Mooncakes are the traditional delicacy for the Mid-Autumn Festival, where round mooncakes resemble the full moon and is a symbol of family reunion and completeness in traditional Chinese culture. We say “yuan yuan man man” which means ‘round and abundant’.

Over at Taiwan, it seems that two things have caught the waves – barbecue and pineapple cakes. According to the Taiwanese, several barbecue sauce companies were promoting in in markets and organized fairs their barbecue-related products just before the Mid-Autumn festivals, and barbecue eventually became a Mid-Autumn festival custom as important as eating mooncakes in Taiwan.

Also, pineapple cakes used to be round in shape as bakeries made pineapple jams to be wrapped in huge round dough. These are usually eaten during Mid-autumn or engagement parties, given as a symbol of love.

Its popularity increased, and bakeries eventually changed the round pineapple cakes into little rectangular ones to resemble “golden bricks”, which really means prosperity. Money come money come.

Some bakeries add white gourd to pineapple cakes because it balances off the sour taste of the pineapple jam, and has a cooling effect according to Chinese medicine. But avoid those that replace pineapple completely with winter melon, or just add pineapple essence for fragrance!

The pineapple cakes, with buttery crust and sweet paste within, have been nearly widespread for one hundred years in Taiwan. The wave seems to have caught on over at Singapore, and the most popular pineapple brand here should be SunnyHills. I have personally seen how SunnyHills has ‘grown’ from a small kiosk to a full-fledged shop at Raffles Hotel. (Read: When SunnyHills was still a kiosk)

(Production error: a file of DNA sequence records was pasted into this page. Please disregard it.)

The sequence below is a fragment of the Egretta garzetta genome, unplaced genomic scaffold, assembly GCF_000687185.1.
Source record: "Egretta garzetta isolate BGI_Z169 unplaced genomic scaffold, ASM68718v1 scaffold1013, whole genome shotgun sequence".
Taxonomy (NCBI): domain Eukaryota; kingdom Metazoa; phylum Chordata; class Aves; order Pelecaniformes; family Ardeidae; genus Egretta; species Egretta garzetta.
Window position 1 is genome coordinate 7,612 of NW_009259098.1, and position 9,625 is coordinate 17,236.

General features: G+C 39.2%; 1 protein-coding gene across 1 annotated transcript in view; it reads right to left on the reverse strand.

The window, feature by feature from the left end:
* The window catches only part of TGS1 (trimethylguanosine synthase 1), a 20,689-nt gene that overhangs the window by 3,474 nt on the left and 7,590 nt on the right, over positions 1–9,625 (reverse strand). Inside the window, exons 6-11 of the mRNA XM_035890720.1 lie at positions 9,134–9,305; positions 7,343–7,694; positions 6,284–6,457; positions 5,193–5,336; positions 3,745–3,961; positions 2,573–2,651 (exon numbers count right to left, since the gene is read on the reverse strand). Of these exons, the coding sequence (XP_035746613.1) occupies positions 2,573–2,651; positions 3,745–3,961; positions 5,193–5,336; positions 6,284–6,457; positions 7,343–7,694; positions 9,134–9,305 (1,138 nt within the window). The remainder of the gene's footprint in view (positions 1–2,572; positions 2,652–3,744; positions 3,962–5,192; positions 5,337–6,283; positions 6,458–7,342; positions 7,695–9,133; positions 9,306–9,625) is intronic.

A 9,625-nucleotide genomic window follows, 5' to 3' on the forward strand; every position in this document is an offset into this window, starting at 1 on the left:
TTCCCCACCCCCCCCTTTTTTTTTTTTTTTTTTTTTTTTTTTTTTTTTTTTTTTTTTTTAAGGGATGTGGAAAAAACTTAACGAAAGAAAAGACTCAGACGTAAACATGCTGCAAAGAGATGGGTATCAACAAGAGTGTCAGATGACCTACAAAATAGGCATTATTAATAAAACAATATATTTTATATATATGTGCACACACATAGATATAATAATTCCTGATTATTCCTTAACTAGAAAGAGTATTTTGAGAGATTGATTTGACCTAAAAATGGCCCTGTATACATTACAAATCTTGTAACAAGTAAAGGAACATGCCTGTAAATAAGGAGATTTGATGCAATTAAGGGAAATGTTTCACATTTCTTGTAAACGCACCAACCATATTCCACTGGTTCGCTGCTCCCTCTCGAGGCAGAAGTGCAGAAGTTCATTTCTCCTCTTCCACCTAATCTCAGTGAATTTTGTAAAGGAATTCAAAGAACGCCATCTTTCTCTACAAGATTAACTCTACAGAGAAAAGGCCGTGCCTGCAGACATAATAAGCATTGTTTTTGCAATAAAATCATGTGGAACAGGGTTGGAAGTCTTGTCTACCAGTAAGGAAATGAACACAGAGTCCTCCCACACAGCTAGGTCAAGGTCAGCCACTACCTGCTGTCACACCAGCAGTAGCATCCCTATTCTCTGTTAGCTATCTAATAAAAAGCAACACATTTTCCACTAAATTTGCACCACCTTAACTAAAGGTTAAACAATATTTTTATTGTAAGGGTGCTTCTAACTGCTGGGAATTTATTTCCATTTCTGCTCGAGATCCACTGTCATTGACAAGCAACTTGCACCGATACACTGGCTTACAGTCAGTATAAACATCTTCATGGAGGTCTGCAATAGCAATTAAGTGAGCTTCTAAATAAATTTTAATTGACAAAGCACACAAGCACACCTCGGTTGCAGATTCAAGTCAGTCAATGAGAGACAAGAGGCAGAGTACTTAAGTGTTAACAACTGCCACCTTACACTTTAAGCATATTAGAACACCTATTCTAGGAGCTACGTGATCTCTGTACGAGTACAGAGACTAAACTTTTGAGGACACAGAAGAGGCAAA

To celebrate the Mid-Autumn Festival, SunnyHills’ pineapple cakes will be packaged in a Mid-Autumn gift box and tote bag which features the symbolic “Jade Rabbit” and full moon, and are available in boxes of 10, 15 or 20 pieces, at $25, $37.50 and S$50 respectively.

You may want to send some “golden bricks” to your loved ones, plus the bunny tote bag is really quite cute.

My concern is that some Singaporeans still prefer to receive the traditional lotus mooncakes instead of the fancier options. What do you think?

SunnyHills Singapore 微熱山丘
328 North Bridge Road, #03-05 Raffles Hotel Arcade (Cityhall MRT), Singapore, Tel: +65 8522 9605
Opening Hours: Tue–Sat: 11am – 8pm, Sun: 11am – 3pm
Also available at Takashimaya Square Mid Autumn Festival Special

Other Mooncake Entries
Mao Shan Wang Mooncakes (Goodwood Park)
Ice Cream Mooncakes (Haagen Dazs)
Pandan Mooncakes (BreadTalk)


  1. Haha thanks Daniel for the response! Some bloggers would just delete comments of these sort. I love their tea too, and I’d like to point out that they currently have a booth at Takashimaya square!

    • Yes, actually I included that in the last line of the address! Takashimaya Sq is the ‘best guide’ for mooncakes because it’s sampling grounds. Haha.


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